+ Sixth-Graders Get a Greenhouse in Connecticut

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Next fall, in Glastonbury, Connecticut, sixth-graders will get a free-standing greenhouse, large enough to hold an entire class.  The Glastonbury Education Foundation is providing the $96,000 needed.

After the 20- by 40-foot greenhouse opens next fall on the south side of the Gideon Welles School, eleven-year-olds will have a living lab where they can explore the plant kingdom, says Fred Myers, science director of the school system.  He will rework the science curriculum to make the best use of the greenhouse.

“Students will be able to do all sorts of experiments with plants, such as the effect of sunlight, the amount of water and temperature have on plants,” he says.  “It’ll afford them a huge opportunity to learn about plants and what kind of physical factors affect plant growth.”

The Glastonbury Education Foundation is a nonprofit group that has paid for other innovative school projects, such as a $165,000 television production studio at Glastonbury High School.  They selected the greenhouse as their project this year from a wish list developed by teachers.

Foundation Chairman Joe Jaconetta says “I think it was extremely timely, with the whole going-green movement and everyone being environmentally conscious.”  In addition, he says, there is the factor of Glastonbury being a farming community.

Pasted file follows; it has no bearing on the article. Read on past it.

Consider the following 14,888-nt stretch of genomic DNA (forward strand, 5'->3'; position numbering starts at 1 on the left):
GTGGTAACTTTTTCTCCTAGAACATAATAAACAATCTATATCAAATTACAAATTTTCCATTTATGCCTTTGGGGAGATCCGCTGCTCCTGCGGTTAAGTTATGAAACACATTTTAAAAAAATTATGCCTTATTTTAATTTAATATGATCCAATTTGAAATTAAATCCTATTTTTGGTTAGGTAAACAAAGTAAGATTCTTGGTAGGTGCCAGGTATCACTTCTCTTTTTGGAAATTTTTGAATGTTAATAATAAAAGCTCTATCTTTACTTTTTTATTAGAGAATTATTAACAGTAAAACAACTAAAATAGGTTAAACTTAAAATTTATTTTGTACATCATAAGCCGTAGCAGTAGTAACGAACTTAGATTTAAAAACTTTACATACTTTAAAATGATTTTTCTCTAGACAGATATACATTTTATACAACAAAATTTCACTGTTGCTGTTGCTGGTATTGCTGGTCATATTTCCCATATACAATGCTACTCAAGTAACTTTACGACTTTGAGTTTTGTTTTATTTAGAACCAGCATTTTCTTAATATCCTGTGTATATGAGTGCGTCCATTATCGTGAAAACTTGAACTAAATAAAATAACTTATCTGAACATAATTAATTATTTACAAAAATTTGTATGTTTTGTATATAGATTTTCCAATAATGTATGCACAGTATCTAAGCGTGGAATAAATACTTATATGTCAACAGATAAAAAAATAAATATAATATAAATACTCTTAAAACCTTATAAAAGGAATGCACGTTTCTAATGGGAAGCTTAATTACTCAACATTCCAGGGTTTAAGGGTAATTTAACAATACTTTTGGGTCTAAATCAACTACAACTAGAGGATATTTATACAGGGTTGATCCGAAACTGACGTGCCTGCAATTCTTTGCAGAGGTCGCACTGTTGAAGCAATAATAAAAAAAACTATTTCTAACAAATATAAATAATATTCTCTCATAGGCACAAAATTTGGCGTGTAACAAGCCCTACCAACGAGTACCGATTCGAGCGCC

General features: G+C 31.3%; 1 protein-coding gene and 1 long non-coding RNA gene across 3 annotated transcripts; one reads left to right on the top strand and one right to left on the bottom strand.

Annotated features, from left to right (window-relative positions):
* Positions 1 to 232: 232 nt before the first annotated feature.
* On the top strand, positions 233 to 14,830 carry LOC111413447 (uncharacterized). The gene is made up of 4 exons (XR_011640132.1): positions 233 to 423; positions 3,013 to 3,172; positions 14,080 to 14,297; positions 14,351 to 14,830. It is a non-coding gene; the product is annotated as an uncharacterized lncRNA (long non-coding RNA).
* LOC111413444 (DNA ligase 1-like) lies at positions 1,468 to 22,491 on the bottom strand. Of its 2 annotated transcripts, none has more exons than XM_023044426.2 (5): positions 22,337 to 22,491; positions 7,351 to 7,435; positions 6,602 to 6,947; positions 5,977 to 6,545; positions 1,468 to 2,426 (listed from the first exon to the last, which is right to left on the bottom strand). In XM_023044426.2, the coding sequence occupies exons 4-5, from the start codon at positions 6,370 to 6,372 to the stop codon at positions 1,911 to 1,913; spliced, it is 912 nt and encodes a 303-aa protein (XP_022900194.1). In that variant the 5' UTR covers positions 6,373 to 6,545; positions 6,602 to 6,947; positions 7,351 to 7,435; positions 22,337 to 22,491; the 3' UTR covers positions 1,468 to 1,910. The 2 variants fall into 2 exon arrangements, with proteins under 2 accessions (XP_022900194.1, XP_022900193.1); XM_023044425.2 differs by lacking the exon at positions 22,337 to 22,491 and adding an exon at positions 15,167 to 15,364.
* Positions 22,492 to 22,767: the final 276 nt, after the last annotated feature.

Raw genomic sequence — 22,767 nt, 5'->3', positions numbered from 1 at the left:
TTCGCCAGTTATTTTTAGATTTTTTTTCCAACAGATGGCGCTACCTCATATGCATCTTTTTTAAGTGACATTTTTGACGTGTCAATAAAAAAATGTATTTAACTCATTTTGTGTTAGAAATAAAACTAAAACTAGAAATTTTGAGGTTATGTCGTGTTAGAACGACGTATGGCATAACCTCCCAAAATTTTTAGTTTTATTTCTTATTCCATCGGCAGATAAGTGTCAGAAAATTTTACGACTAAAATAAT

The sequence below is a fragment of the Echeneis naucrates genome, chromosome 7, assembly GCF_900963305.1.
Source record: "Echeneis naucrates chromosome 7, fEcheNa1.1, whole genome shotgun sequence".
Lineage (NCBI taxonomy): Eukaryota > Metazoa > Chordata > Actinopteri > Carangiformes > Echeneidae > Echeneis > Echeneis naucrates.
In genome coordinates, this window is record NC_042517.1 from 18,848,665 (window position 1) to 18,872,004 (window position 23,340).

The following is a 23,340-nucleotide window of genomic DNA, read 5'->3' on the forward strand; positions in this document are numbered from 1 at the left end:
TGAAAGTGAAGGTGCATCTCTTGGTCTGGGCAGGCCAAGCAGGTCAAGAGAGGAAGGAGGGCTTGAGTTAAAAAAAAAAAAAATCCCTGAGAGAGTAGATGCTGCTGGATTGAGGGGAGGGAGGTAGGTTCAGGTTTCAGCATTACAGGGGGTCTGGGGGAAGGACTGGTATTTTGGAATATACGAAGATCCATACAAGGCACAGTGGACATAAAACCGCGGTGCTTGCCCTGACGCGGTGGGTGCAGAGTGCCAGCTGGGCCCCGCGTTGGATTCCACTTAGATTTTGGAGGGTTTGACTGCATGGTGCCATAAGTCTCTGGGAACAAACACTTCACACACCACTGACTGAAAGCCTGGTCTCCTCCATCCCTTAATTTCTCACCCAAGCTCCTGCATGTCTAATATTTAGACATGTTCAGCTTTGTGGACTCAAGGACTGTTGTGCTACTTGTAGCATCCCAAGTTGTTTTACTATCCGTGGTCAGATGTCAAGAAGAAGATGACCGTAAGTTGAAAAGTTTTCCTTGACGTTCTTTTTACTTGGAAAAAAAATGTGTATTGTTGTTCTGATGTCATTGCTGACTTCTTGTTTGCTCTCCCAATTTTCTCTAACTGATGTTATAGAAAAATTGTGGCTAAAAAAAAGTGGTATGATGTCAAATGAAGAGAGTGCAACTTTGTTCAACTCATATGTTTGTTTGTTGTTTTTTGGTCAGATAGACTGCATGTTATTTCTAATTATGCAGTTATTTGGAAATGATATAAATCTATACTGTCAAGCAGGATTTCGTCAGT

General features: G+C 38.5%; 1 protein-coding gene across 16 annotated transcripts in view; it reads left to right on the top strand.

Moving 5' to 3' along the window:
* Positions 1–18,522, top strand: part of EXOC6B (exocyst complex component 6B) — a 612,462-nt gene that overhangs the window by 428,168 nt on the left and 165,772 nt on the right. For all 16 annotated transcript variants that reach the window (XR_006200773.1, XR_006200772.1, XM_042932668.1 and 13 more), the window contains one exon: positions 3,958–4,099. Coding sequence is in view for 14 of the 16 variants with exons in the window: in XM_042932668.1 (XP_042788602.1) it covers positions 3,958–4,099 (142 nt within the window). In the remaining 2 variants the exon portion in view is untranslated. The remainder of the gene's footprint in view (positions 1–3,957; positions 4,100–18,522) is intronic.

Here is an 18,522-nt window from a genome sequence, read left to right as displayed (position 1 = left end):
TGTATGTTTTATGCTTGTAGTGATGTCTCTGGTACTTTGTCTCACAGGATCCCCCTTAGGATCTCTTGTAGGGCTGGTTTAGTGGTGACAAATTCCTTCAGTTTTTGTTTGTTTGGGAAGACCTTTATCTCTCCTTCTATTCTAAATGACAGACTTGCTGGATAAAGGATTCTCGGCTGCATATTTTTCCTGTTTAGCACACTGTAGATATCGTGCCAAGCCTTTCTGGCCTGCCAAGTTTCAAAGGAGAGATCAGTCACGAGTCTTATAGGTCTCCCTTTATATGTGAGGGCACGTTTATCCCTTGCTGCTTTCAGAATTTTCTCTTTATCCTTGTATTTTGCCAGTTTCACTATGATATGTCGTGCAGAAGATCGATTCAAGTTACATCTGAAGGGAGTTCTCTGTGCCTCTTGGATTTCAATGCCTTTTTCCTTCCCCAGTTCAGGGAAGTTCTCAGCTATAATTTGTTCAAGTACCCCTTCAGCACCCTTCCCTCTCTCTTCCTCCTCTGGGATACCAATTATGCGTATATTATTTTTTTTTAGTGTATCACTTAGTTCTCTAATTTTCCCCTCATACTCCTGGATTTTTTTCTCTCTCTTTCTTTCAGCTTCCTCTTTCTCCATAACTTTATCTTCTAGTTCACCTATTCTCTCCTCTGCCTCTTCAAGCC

In addition to life sciences, the greenhouse can be tied to the high-school’s agri-science program and linked through interdisciplinary lessons to language arts, mathematics and social studies, says Myers.  He also sees the greenouse enabling community projects as well — perhaps growing things to be eaten or sold at fundraisers.

The gable-style greenhouse will have a heating and cooling system and a small instructionarea where students can gather.

“Nature is the keyhole for science,” says James Gregorski, school principal.  “For them to be able to go into a living lab and work with nature and see how all factors play a role in development of plants is such a rich extension of the science curriculum.”

sole source: article by Grace E Merritt in the Hartford Courant on 10/30/08.   www.courant.com

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